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Molecular Basis and Treatment of Skin Diseases and Their Associated Complications

A special issue of International Journal of Molecular Sciences (ISSN 1422-0067). This special issue belongs to the section "Molecular Pathology, Diagnostics, and Therapeutics".

Deadline for manuscript submissions: 30 July 2024 | Viewed by 4572

Special Issue Editors


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Guest Editor
Department of Pharmacy, University of Naples Federico II, Via Domenico Montesano 49, 80131 Naples, Italy
Interests: biomarkers; mass spectrometry; metabolomics; nutraceuticals; natural products; chromatography; cutaneous comorbidities complication

Special Issue Information

Dear Colleagues,

The objective of this Special Issue is to explore present-day approaches to addressing the root cause of skin diseases and their related complications. Given the wide range of genes associated with these conditions and the mutations responsible for the diseases, a diverse array of phenotypic severities and clinical outcomes can be observed. The severity of the disease and its corresponding subtype are determined by the specific affected gene, the type of mutation, and the method of inheritance. At present, treatment methods primarily focus on providing relief from symptoms, including wound care and blister prevention, as definitive treatments are still in the preclinical phase. Common skin diseases include genodermatoses, atopic dermatitis, and recessive dystrophic epidermolysis bullosa (RDEB).

This Special Issue will focus on the molecular basis of various skin diseases, aiming to shed light on the underlying mechanisms behind these conditions. By investigating the molecular aspects of these skin diseases and highlighting potential therapeutic approaches, we hope to contribute to a broader understanding and improved management of these conditions, benefiting both patients and medical professionals in the field of dermatology.

Dr. Piccolo Vincenzo
Dr. Maria Maisto
Guest Editors

Manuscript Submission Information

Manuscripts should be submitted online at www.mdpi.com by registering and logging in to this website. Once you are registered, click here to go to the submission form. Manuscripts can be submitted until the deadline. All submissions that pass pre-check are peer-reviewed. Accepted papers will be published continuously in the journal (as soon as accepted) and will be listed together on the special issue website. Research articles, review articles as well as short communications are invited. For planned papers, a title and short abstract (about 100 words) can be sent to the Editorial Office for announcement on this website.

Submitted manuscripts should not have been published previously, nor be under consideration for publication elsewhere (except conference proceedings papers). All manuscripts are thoroughly refereed through a single-blind peer-review process. A guide for authors and other relevant information for submission of manuscripts is available on the Instructions for Authors page. International Journal of Molecular Sciences is an international peer-reviewed open access semimonthly journal published by MDPI.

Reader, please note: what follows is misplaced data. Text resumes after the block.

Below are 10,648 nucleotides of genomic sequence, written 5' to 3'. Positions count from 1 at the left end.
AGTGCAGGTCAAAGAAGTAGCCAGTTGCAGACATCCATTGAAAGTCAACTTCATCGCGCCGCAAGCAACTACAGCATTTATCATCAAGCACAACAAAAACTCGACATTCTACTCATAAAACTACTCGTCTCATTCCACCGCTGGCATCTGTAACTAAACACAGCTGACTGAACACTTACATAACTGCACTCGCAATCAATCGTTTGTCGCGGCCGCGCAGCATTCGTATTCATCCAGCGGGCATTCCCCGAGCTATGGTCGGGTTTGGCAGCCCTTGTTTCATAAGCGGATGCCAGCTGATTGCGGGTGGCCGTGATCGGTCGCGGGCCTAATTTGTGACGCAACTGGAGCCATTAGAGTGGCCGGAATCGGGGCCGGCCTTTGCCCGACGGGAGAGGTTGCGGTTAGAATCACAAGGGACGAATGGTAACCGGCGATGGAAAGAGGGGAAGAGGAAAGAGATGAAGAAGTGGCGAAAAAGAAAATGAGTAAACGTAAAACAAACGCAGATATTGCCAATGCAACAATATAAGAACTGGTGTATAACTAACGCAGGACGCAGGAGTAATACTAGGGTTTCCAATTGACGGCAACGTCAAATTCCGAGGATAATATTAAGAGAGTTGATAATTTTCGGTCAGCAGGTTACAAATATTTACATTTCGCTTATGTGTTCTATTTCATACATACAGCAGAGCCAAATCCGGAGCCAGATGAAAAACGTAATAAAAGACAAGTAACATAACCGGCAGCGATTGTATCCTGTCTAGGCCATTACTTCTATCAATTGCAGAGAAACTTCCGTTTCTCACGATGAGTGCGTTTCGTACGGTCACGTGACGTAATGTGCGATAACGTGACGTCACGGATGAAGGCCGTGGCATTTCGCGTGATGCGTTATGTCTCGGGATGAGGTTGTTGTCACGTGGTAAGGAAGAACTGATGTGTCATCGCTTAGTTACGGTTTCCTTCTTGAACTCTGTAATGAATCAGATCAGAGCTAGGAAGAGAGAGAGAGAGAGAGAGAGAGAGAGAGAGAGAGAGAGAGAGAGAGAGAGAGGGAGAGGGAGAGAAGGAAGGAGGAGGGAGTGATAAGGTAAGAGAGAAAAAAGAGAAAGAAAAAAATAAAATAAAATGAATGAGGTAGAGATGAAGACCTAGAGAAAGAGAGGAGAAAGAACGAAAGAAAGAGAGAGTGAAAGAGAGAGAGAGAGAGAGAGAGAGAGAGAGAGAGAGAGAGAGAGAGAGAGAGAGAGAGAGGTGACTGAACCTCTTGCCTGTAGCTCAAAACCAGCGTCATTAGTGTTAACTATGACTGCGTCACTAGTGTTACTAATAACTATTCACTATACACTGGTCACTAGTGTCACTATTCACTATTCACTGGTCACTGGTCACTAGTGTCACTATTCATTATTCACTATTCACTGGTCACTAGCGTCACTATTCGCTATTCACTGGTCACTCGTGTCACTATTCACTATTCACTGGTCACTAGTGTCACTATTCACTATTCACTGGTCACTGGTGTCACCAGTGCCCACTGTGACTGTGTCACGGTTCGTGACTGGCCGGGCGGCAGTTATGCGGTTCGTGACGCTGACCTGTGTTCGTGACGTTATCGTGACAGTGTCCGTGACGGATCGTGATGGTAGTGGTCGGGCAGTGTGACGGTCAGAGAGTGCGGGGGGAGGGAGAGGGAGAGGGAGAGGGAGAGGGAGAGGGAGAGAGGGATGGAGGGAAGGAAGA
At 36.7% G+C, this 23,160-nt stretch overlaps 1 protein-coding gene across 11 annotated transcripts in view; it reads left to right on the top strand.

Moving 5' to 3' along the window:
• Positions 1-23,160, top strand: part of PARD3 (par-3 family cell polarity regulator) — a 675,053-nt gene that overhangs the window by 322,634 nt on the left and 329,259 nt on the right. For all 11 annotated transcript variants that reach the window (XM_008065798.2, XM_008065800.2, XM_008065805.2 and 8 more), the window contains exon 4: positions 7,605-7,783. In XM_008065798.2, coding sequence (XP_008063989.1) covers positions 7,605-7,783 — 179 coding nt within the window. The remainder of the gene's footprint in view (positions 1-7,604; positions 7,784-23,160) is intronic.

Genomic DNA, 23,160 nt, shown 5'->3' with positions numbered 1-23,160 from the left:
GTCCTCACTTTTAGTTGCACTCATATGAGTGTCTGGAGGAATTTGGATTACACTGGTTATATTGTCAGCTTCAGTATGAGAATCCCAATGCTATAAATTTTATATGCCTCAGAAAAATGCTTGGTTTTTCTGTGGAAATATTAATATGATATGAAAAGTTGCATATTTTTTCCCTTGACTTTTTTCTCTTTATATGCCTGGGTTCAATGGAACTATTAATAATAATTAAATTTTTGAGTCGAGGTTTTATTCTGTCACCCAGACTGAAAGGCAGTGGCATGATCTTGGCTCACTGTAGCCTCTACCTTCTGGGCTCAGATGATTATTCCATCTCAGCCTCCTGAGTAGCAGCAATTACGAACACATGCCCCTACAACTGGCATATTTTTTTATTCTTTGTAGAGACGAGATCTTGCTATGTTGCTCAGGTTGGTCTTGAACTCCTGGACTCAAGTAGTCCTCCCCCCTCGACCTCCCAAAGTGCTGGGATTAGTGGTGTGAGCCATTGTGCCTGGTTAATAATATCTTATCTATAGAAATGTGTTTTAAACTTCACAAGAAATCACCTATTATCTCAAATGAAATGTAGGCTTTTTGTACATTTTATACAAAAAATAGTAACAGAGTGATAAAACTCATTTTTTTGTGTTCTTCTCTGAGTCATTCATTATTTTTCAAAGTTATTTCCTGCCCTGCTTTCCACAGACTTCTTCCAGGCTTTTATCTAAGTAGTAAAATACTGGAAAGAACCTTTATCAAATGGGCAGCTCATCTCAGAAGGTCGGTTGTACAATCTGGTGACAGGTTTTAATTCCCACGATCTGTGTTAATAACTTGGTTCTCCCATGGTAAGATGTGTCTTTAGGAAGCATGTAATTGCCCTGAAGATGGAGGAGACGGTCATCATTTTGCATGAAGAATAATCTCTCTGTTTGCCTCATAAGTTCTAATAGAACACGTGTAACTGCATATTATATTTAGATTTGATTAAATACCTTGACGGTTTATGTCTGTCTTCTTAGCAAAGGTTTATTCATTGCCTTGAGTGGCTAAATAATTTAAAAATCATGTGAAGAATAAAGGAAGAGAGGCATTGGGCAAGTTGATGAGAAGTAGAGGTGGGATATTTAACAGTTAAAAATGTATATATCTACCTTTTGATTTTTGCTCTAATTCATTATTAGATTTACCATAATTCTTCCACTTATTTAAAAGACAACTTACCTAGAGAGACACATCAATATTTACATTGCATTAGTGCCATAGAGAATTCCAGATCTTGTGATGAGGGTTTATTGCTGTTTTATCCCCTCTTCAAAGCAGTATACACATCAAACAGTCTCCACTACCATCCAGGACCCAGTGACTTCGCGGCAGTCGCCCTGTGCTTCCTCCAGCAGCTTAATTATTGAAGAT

Please visit the Instructions for Authors page before submitting a manuscript. There is an Article Processing Charge (APC) for publication in this open access journal. For details about the APC please see here. Submitted papers should be well formatted and use good English. Authors may use MDPI's English editing service prior to publication or during author revisions.

Keywords

  • diagnosis
  • biomarkers
  • imaging
  • histopathology
  • cutaneous comorbidities complication
  • therapy
  • management
  • clinical Trials

Published Papers (4 papers)

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Research

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19 pages, 7968 KiB  
Article
Chronic Gut Inflammation and Dysbiosis in IBS: Unraveling Their Contribution to Atopic Dermatitis Progression
by Jae-Hwan Jang, Sun-Young Jang, Sora Ahn, Ju-Young Oh, Mijung Yeom, Seok-Jae Ko, Jae-Woo Park, Soon-Kyeong Kwon, Kyuseok Kim, In-Seon Lee, Dae-Hyun Hahm and Hi-Joon Park
Int. J. Mol. Sci. 2024, 25(5), 2753; https://doi.org/10.3390/ijms25052753 - 27 Feb 2024
Viewed by 1043
Abstract
Emerging evidence suggests a link between atopic dermatitis (AD) and gastrointestinal disorders, particularly in relation to gut microbial dysbiosis. This study explored the potential exacerbation of AD by gut inflammation and microbial imbalances using an irritable bowel syndrome (IBS) mouse model. Chronic gut [...] Read more.
Emerging evidence suggests a link between atopic dermatitis (AD) and gastrointestinal disorders, particularly in relation to gut microbial dysbiosis. This study explored the potential exacerbation of AD by gut inflammation and microbial imbalances using an irritable bowel syndrome (IBS) mouse model. Chronic gut inflammation was induced in the model by intrarectal injection of 2,4,6-trinitrobenzene sulfonic acid (TNBS), followed by a 4-week development period. We noted significant upregulation of proinflammatory cytokines in the colon and evident gut microbial dysbiosis in the IBS mice. Additionally, these mice exhibited impaired gut barrier function, increased permeability, and elevated systemic inflammation markers such as IL-6 and LPS. A subsequent MC903 challenge on the right cheek lasting for 7 days revealed more severe AD symptoms in IBS mice compared to controls. Further, fecal microbial transplantation (FMT) from IBS mice resulted in aggravated AD symptoms, a result similarly observed with FMT from an IBS patient. Notably, an increased abundance of Alistipes in the feces of IBS mice correlated with heightened systemic and localized inflammation in both the gut and skin. These findings collectively indicate that chronic gut inflammation and microbial dysbiosis in IBS are critical factors exacerbating AD, highlighting the integral relationship between gut and skin health. Full article
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15 pages, 11630 KiB  
Article